Presentation on theme: "Special Adaptations of C 4 and CAM Plants (Unit 7.12) James Michael Shefali."— Presentation transcript:
Special Adaptations of C 4 and CAM Plants (Unit 7.12) James Michael Shefali
C 3 Plants CC 3 plants absorb the carbon dioxide they use in the Calvin Cycle directly from the atmosphere; this means that they must keep their stomata open most of the time despite the water loss this entails. CC 3 plants grow poorly in hot, dry climates as they cannot keep their stomata closed due to the need for a constant supply of CO 2.
C 3 plants are very common and found in many parts of the world. C 3 plants don’t grow very well in weather which is hot and dry. Examples include soybeans, oats, wheat, and rice.
Photorespiration TThe process C 3 plants must perform after the Calvin cycle when their stomata are closed. TThe breakdown of the 2 carbon compound produced by the Calvin cycle when CO 2 levels fall low, producing H 2 O and CO 2. The two carbon compound is in turn produced when O 2 is added to the RuBP in the Calvin cycle instead of the CO 2 normally combined with RuBP. PPhotorespiration does not produce sugar or ATP and wastes carbon.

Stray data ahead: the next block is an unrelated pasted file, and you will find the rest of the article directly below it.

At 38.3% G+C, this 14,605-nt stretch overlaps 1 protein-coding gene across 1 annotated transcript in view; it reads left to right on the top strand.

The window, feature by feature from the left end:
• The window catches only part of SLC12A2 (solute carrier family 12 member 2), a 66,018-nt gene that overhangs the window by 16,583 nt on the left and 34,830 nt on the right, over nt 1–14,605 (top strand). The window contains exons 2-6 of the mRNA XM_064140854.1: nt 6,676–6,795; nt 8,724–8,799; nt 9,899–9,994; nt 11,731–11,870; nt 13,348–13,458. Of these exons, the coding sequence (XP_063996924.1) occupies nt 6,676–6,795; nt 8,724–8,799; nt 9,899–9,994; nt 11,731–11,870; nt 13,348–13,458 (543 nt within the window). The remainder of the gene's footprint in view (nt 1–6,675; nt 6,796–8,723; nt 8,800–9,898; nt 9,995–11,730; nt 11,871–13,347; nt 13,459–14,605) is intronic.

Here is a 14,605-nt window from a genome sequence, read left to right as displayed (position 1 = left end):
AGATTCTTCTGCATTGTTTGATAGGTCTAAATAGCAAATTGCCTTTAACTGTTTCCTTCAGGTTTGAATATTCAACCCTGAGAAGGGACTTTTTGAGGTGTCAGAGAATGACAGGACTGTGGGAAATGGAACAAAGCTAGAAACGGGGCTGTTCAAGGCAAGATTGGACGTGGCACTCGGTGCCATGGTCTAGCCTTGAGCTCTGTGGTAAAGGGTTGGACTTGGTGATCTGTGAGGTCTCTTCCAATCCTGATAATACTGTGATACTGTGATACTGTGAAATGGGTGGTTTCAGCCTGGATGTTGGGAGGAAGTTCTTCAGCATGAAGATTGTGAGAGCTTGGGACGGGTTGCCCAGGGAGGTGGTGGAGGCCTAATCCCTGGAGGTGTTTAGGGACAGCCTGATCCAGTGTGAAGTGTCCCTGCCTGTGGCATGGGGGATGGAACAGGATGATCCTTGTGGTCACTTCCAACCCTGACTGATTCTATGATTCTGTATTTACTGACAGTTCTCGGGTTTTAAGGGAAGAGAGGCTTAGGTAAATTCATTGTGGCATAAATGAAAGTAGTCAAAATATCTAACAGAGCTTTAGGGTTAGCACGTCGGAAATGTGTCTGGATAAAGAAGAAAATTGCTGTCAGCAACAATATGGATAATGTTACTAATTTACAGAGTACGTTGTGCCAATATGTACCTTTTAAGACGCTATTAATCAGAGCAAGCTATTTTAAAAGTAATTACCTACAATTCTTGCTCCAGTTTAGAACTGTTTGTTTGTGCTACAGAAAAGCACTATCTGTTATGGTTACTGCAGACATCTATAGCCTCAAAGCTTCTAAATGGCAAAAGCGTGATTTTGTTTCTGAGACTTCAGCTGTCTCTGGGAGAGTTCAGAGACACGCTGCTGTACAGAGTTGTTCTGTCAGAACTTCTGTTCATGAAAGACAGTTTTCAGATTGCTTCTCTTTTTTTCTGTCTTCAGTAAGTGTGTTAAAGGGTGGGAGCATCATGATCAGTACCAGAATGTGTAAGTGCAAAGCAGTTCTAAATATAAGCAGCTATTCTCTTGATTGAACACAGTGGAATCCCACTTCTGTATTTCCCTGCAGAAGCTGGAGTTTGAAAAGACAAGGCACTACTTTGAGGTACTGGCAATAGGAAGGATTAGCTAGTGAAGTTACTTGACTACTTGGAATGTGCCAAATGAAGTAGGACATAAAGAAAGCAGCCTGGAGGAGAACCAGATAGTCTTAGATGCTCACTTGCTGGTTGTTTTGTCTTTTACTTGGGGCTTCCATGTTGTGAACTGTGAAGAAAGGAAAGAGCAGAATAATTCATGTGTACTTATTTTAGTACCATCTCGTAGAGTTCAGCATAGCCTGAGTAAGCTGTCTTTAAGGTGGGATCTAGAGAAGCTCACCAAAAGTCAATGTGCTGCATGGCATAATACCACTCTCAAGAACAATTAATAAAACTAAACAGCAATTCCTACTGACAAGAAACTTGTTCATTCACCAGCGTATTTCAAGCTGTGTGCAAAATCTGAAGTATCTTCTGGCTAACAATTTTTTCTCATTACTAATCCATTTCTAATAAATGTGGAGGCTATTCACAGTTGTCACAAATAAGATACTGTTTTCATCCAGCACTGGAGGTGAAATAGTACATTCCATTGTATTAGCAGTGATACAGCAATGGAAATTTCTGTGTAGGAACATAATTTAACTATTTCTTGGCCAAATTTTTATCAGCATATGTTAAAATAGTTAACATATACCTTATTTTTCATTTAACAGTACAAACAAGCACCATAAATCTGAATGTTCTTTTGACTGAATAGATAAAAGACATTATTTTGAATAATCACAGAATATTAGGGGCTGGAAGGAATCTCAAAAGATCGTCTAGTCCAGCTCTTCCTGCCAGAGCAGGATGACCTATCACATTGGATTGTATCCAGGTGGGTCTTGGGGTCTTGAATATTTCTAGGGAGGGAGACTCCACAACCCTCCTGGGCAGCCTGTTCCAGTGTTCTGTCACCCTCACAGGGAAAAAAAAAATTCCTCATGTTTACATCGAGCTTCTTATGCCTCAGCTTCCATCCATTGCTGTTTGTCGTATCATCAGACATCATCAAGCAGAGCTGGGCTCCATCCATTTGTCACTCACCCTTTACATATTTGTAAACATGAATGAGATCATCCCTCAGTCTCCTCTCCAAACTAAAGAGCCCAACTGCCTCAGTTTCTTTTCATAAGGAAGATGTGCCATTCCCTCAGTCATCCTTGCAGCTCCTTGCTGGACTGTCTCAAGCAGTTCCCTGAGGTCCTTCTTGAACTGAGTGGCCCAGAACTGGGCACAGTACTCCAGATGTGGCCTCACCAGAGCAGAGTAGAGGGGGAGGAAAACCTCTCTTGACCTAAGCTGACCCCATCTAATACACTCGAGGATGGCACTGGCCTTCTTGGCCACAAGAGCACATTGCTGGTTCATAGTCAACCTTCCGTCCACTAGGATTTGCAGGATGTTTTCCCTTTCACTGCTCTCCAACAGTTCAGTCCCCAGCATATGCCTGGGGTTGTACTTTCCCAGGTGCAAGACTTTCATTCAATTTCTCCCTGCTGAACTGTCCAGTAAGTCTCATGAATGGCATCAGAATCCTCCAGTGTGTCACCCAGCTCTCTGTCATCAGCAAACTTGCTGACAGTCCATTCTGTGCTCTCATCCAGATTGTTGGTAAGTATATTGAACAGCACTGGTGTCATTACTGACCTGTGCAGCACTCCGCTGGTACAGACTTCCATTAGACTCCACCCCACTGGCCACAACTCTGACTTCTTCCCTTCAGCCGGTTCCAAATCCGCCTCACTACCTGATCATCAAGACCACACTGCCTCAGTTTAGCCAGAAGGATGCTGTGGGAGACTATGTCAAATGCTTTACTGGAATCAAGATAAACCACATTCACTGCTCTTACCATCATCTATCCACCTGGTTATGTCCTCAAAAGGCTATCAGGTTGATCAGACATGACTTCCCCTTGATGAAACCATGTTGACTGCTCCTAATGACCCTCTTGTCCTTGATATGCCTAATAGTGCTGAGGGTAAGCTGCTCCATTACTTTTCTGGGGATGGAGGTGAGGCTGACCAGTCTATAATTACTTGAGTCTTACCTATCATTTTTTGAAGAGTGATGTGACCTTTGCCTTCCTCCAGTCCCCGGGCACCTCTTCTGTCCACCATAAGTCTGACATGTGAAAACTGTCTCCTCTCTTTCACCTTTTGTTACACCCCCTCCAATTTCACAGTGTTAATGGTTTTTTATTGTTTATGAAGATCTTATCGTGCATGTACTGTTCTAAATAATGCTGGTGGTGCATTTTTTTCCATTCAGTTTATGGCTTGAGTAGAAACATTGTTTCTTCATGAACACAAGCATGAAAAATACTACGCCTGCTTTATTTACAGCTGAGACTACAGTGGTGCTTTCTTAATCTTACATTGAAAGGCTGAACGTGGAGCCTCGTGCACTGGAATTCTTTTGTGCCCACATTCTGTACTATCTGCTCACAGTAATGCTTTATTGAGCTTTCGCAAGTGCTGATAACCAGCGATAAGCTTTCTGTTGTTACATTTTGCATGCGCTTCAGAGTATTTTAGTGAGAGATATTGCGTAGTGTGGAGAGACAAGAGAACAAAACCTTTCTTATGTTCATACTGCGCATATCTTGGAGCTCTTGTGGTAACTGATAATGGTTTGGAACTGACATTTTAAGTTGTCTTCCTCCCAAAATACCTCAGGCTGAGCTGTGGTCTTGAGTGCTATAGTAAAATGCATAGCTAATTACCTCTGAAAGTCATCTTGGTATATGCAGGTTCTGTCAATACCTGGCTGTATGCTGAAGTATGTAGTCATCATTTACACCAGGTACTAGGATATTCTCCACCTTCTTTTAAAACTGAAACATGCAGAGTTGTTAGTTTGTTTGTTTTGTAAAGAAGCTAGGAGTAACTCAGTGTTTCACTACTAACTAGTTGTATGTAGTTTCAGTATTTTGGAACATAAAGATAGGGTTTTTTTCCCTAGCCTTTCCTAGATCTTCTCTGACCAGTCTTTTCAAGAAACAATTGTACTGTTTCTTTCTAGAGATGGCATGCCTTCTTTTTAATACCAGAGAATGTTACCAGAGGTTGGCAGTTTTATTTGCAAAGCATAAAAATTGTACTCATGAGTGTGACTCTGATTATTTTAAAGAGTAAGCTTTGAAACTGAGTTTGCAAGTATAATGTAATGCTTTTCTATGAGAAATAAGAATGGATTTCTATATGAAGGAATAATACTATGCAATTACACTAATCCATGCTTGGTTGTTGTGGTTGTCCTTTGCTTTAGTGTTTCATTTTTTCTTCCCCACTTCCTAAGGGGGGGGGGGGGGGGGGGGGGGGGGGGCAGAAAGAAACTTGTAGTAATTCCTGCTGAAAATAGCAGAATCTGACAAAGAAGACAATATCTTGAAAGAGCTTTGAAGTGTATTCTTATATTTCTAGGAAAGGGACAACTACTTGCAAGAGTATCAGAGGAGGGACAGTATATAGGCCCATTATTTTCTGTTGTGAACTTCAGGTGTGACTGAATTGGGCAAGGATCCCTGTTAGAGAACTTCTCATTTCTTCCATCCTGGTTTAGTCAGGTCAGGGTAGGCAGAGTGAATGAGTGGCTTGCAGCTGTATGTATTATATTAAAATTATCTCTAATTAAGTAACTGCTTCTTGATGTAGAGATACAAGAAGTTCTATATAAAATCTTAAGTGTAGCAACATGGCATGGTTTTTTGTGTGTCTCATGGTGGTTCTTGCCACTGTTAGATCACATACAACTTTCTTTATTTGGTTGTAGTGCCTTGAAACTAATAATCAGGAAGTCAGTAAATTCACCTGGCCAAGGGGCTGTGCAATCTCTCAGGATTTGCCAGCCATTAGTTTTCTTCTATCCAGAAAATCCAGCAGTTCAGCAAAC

C 4 Plants C 4 plants are adapted to prevent wasteful cellular respiration. C 4 plants contain an enzyme which can continue to fix carbon when CO 2 levels are low. They produce a 4-carbon compound which shuttles all of the plant’s CO 2 into certain cells known as bundle-sheath cells. The CO 2 concentration in these cells remains high enough for the Calvin cycle to occur.
C 4 plants are able to keep their stomata closed most of the time. As a result, they grow better in warmer, drier environments. Examples include sugarcane, maize, and many grasses.
CAM Plants CCAM stands for crassulacean acid metabolism. CCAM plants are also adapted to prevent wasteful photorespiration. CCAM plants take in CO 2 only during the cool night. They then fix the CO 2 into a 4-carbon compound, the form in which CO 2 is stored until it is needed. During the day, this stored CO 2 is released into the Calvin cycle, keeping photosynthesis operating.
CAM plants keep their stomata closed during the day, only opening them at night to take in CO 2. As a result, they are able to grow in very dry climates Examples include pineapples, many cacti, ice plants, and jade plants.
4-C Mesophyll cell Bundle-sheath cell 3-C sugar Night Day C4 plant CAM plant